JANE EYRE BY CHARLOTTE BRONTË
Rating: 4 stars
“I am no bird; and no net ensnares me: I am a free human being with an independent will.”
Jane has been hired by the brooding, proud Edward Rochester to care for his ward Adèle. Her courage is tested once again when she arrives at the gloomy and forbidding Thornfield Hall and finds herself drawn to his troubled yet kind spirit who is hiding a terrifying secret. Will Jane be left heartbroken and exiled once again?
I absolutely loved Jane Eyre. Characters like Jane Eyre who is brave, witty, kind, generous, passionate and independent are difficult to find. She is a comprehensive and an excellent representation of a feminist character who stands up for herself as well as for people she loves and cares for. Unlike other insufferable female protagonists of present-day literature, she fights for what she believes is right without being rude or cruel to others. She values love, righteousness, morals and gives equal importance to education. I as a reader found her character inspirational and quite relatable.
[SPOILERS] I hated the romance and thus the one star less rating. In Mrs Fairfax’s words, Mr Rochester was as old to be her father and treated her like a pet. He was hell-bent on finding a wife for himself, in search of who he travelled from continent to continent. Before he met with an accident, he wanted Jane to look pretty, dressed in fine clothes and jewels and as he lost his sight after the accident, he told her not to bother with the same. I’m sure every girl has a right and wishes to dress up and look pretty on her wedding day.
“The third day from this must be our wedding-day, Jane. Never mind fine clothes and jewels, now: all that is not worth a fillip.”
The writing style was different than I’m accustomed to reading and difficult to comprehend. The story was emotional and heart-touching but the ending was a little over the top for my liking. In my humble opinion, Jane married Mr Rochester out of pity and not out of love. Jane Eyre has been praised over time and I don’t have anything else other than that I thoroughly enjoyed it.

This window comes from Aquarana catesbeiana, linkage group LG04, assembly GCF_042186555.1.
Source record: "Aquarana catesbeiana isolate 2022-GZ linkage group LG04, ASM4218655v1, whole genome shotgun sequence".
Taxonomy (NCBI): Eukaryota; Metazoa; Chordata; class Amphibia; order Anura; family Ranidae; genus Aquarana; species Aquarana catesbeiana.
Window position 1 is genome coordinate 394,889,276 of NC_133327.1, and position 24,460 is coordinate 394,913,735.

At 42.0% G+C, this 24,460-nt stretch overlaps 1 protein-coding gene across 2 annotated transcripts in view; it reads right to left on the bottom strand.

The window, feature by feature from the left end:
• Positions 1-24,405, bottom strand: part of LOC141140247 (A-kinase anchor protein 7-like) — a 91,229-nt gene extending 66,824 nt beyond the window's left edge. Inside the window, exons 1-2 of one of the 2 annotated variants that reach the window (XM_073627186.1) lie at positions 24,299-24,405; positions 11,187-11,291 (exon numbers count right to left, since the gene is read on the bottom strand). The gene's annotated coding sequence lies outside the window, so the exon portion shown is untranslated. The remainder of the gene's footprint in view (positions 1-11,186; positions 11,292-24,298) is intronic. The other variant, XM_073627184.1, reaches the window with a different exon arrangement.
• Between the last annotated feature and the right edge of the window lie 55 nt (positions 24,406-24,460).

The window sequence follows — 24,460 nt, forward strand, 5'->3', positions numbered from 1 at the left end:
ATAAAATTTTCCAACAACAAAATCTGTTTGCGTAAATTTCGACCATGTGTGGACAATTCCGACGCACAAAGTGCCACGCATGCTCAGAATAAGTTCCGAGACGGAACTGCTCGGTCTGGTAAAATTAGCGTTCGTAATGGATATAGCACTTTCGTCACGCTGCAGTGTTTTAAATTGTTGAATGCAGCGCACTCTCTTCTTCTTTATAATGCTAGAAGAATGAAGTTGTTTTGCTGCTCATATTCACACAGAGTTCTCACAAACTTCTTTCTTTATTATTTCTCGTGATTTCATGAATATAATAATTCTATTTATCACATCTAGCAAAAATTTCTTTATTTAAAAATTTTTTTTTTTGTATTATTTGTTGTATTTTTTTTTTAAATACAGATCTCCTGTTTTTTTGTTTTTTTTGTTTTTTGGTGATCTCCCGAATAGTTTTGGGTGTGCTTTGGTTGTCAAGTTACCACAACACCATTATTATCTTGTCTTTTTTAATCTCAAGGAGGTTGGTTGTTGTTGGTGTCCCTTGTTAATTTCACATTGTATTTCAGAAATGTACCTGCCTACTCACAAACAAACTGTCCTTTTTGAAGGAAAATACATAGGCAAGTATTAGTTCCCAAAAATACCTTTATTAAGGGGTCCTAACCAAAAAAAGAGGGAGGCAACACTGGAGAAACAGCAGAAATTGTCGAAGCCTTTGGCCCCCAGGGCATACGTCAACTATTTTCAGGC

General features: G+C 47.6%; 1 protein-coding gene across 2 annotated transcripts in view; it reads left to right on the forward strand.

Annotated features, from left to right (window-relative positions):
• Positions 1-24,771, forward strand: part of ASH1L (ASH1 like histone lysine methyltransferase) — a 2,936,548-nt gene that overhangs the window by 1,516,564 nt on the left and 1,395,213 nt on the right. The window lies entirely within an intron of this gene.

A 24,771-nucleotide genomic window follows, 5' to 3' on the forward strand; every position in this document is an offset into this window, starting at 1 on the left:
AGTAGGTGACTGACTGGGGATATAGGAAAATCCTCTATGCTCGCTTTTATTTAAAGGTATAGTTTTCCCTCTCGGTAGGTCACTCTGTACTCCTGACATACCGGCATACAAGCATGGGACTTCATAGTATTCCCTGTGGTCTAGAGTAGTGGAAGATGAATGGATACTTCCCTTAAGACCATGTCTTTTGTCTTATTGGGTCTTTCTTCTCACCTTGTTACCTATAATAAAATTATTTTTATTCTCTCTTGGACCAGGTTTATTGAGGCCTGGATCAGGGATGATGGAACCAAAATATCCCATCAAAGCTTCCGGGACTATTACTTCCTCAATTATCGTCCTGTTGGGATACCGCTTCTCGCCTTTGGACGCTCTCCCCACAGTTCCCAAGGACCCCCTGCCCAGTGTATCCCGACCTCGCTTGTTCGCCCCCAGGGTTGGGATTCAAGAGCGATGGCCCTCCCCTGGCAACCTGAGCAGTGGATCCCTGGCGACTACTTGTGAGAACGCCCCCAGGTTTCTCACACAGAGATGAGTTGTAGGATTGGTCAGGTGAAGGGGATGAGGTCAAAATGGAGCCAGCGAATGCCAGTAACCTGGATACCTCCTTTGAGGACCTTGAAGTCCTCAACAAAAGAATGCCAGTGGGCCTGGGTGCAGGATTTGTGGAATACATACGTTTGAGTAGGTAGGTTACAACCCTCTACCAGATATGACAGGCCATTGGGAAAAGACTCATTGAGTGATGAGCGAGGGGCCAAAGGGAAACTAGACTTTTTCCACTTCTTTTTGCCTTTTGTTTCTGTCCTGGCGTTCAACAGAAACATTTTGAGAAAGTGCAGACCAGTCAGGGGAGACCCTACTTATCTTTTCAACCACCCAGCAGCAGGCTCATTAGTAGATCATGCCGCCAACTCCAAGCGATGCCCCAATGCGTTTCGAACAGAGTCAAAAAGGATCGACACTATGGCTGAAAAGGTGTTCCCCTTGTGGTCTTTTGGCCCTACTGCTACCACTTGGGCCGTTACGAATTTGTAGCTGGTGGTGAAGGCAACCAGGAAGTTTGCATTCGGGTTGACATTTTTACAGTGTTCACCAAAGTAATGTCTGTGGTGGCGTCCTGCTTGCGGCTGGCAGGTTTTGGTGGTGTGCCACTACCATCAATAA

“I care for myself. The more solitary, the more friendless, the more unsustained I am, the more I will respect myself.”
MAURICE BY E.M. FORSTER
Rating: 4 stars
“I’m an unspeakable of the Oscar Wilde sort.”
Maurice is a tale of a gay young man whose unrequited love opened his heart and mind to his own sexual identity. Through his intimate relationship with Clive Durham, in times when homosexuality was considered a crime (it still is a criminal offence in several countries), he struggles to accept himself as he is and explains how he feels and in an attempt to stay true to himself goes against the society and its rules of class, wealth and politics.
“It comes to this then: there always have been people like me and always will be, and generally they have been persecuted.”
Maurice is more explicitly gay than any YA book I’ve ever read or than I expected it to be, considering the fact that it was written a century ago. Forster was gay and feared Maurice would end his career if it’s published in the year of its completion, 1914. So he requested Maurice be published only after his death along with a collection of short stories about homosexuality, The Life to Come.
I think Maurice is as relevant as any other book which represents homosexuality. Through Maurice, Forster hopes for a better time and place when and where people can be who they are without the fear of social, political and legal consequences.
Maurice has been both praised and criticised and I don’t have anything else to say that hasn’t been said already. This was my first Forster read and I thoroughly enjoyed it, it was beautiful and emotional and I look forward to reading more of his books.
“I swear from the bottom of my heart I want to be healed. I want to be like other men, not this outcast whom nobody wants.”